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[tur-muh-neyt] /ˈtɜr məˌneɪt/
verb (used with object), terminated, terminating.
to bring to an end; put an end to:
to terminate a contract.
to occur at or form the conclusion of:
The countess's soliloquy terminates the play.
to bound or limit spatially; form or be situated at the extremity of.
to dismiss from a job; fire:
to terminate employees during a recession.
verb (used without object), terminated, terminating.
to end, conclude, or cease.
(of a train, bus, or other public conveyance) to end a scheduled run at a certain place:
This train terminates in New York.
to come to an end (often followed by at, in, or with).
to issue or result (usually followed by in).
Origin of terminate
late Middle English
1580-90; v. use of late Middle English terminate (adj.) limited < Latin terminātus, past participle of termināre. See term, -ate1
Related forms
terminative, adjective
terminatively, adverb
nonterminative, adjective
nonterminatively, adverb
self-terminating, adjective
self-terminative, adjective
unterminated, adjective
unterminating, adjective
unterminative, adjective
Can be confused
downsize, fire, lay off, rightsize, terminate.
1, 2. end, finish, conclude, close, complete. Unabridged
Based on the Random House Dictionary, © Random House, Inc. 2015.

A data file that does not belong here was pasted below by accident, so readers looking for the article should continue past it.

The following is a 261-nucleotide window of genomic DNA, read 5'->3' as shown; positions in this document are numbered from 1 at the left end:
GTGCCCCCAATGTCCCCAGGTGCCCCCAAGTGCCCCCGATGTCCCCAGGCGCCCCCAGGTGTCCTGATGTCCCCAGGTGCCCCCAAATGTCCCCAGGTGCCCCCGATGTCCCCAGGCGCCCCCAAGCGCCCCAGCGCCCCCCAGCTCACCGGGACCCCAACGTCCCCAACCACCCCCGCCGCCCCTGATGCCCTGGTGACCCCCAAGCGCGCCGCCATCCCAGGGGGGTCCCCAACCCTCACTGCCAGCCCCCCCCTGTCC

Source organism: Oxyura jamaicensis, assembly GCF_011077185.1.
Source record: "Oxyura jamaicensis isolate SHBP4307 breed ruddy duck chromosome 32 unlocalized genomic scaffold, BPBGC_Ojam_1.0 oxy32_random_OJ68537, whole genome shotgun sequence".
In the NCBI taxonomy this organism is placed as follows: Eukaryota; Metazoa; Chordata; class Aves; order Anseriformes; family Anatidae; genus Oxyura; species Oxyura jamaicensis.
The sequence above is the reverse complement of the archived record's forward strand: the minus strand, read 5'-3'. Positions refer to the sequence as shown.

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Examples from the web for terminate
  • The district court has discretion whether to terminate a consent decree.
  • The public-works minister resigned rather than terminate the contracts.
  • For other letters the service scratches terminate where the incisions begin.
  • By medical definition, the pills block rather than terminate pregnancy.
  • Such contracts automatically renew and are difficult to terminate.
  • If only someone could terminate them without due process.
  • Recently, the company said that to survive it must terminate all four plans.
  • Sponsor reserves the right at its sole discretion to terminate or modify the promotion.
  • Photons simple ramp up faster and terminate much faster.
  • Companies have the right under bankruptcy law to ask to terminate their pension plans.
British Dictionary definitions for terminate


when intr, often foll by in or with. to form, be, or put an end (to); conclude: to terminate a pregnancy, their relationship terminated amicably
(transitive) to connect (suitable circuitry) to the end of an electrical transmission line to absorb the energy and avoid reflections
(intransitive) (maths) (of a decimal expansion) to have only a finite number of digits
(transitive) (slang) to kill (someone)
Derived Forms
terminative, adjective
terminatory, adjective
Word Origin
C16: from Latin terminātus limited, from termināre to set boundaries, from terminus end
Collins English Dictionary - Complete & Unabridged 2012 Digital Edition
© William Collins Sons & Co. Ltd. 1979, 1986 © HarperCollins
Publishers 1998, 2000, 2003, 2005, 2006, 2007, 2009, 2012
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Word Origin and History for terminate

1610s, "to bring to an end," from Latin terminatus, past participle of terminare "to limit, end" (see terminus). Sense of "to come to an end" is recorded from 1640s; meaning "dismiss from a job" is recorded from 1973; that of "to assassinate" is from 1975. Related: Terminated; terminating.

Online Etymology Dictionary, © 2010 Douglas Harper
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